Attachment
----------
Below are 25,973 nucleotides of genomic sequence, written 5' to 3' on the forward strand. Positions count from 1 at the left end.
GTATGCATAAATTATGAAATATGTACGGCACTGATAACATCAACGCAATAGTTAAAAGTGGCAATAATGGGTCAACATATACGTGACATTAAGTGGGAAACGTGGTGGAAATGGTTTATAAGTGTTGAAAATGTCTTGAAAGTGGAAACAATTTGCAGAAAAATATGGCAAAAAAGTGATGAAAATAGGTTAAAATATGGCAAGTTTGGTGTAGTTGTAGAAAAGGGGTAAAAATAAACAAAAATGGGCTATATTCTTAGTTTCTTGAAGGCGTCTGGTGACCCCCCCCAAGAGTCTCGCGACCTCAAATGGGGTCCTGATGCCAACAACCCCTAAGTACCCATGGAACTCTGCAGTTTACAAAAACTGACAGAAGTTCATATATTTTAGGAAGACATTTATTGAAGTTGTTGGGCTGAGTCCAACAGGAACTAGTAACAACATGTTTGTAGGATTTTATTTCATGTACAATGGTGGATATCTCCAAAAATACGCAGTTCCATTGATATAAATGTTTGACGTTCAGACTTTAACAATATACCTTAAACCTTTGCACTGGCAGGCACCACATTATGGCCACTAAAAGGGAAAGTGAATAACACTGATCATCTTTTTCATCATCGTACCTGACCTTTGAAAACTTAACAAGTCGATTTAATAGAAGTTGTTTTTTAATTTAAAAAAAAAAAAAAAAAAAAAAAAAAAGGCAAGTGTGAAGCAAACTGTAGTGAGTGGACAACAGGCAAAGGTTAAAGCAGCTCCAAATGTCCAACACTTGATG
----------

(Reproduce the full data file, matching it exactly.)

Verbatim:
Below are 25,973 nucleotides of genomic sequence, written 5' to 3' on the forward strand. Positions count from 1 at the left end.
GTATGCATAAATTATGAAATATGTACGGCACTGATAACATCAACGCAATAGTTAAAAGTGGCAATAATGGGTCAACATATACGTGACATTAAGTGGGAAACGTGGTGGAAATGGTTTATAAGTGTTGAAAATGTCTTGAAAGTGGAAACAATTTGCAGAAAAATATGGCAAAAAAGTGATGAAAATAGGTTAAAATATGGCAAGTTTGGTGTAGTTGTAGAAAAGGGGTAAAAATAAACAAAAATGGGCTATATTCTTAGTTTCTTGAAGGCGTCTGGTGACCCCCCCCAAGAGTCTCGCGACCTCAAATGGGGTCCTGATGCCAACAACCCCTAAGTACCCATGGAACTCTGCAGTTTACAAAAACTGACAGAAGTTCATATATTTTAGGAAGACATTTATTGAAGTTGTTGGGCTGAGTCCAACAGGAACTAGTAACAACATGTTTGTAGGATTTTATTTCATGTACAATGGTGGATATCTCCAAAAATACGCAGTTCCATTGATATAAATGTTTGACGTTCAGACTTTAACAATATACCTTAAACCTTTGCACTGGCAGGCACCACATTATGGCCACTAAAAGGGAAAGTGAATAACACTGATCATCTTTTTCATCATCGTACCTGACCTTTGAAAACTTAACAAGTCGATTTAATAGAAGTTGTTTTTTAATTTAAAAAAAAAAAAAAAAAAAAAAAAAAAGGCAAGTGTGAAGCAAACTGTAGTGAGTGGACAACAGGCAAAGGTTAAAGCAGCTCCAAATGTCCAACACTTGATG